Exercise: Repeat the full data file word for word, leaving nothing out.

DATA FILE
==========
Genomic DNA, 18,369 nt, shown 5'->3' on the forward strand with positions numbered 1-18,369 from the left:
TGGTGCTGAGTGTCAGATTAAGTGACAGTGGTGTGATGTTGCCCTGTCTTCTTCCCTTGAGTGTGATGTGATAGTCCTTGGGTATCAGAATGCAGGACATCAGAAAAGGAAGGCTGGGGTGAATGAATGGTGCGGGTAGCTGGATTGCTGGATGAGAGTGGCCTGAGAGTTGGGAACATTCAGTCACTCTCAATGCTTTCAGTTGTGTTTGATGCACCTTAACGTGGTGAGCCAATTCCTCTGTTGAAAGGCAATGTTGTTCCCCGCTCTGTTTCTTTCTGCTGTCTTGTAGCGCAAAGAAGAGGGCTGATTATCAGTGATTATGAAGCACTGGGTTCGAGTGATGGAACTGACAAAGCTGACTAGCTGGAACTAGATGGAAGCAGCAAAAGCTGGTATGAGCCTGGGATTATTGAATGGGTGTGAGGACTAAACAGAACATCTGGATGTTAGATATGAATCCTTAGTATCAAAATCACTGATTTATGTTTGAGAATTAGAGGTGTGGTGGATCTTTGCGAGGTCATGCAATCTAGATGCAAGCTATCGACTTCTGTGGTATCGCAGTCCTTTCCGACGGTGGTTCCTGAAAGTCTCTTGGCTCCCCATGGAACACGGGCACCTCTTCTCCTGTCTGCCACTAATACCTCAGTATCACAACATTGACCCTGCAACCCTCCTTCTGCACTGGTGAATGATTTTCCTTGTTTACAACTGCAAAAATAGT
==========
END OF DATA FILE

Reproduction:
Genomic DNA, 18,369 nt, shown 5'->3' on the forward strand with positions numbered 1-18,369 from the left:
TGGTGCTGAGTGTCAGATTAAGTGACAGTGGTGTGATGTTGCCCTGTCTTCTTCCCTTGAGTGTGATGTGATAGTCCTTGGGTATCAGAATGCAGGACATCAGAAAAGGAAGGCTGGGGTGAATGAATGGTGCGGGTAGCTGGATTGCTGGATGAGAGTGGCCTGAGAGTTGGGAACATTCAGTCACTCTCAATGCTTTCAGTTGTGTTTGATGCACCTTAACGTGGTGAGCCAATTCCTCTGTTGAAAGGCAATGTTGTTCCCCGCTCTGTTTCTTTCTGCTGTCTTGTAGCGCAAAGAAGAGGGCTGATTATCAGTGATTATGAAGCACTGGGTTCGAGTGATGGAACTGACAAAGCTGACTAGCTGGAACTAGATGGAAGCAGCAAAAGCTGGTATGAGCCTGGGATTATTGAATGGGTGTGAGGACTAAACAGAACATCTGGATGTTAGATATGAATCCTTAGTATCAAAATCACTGATTTATGTTTGAGAATTAGAGGTGTGGTGGATCTTTGCGAGGTCATGCAATCTAGATGCAAGCTATCGACTTCTGTGGTATCGCAGTCCTTTCCGACGGTGGTTCCTGAAAGTCTCTTGGCTCCCCATGGAACACGGGCACCTCTTCTCCTGTCTGCCACTAATACCTCAGTATCACAACATTGACCCTGCAACCCTCCTTCTGCACTGGTGAATGATTTTCCTTGTTTACAACTGCAAAAATAGT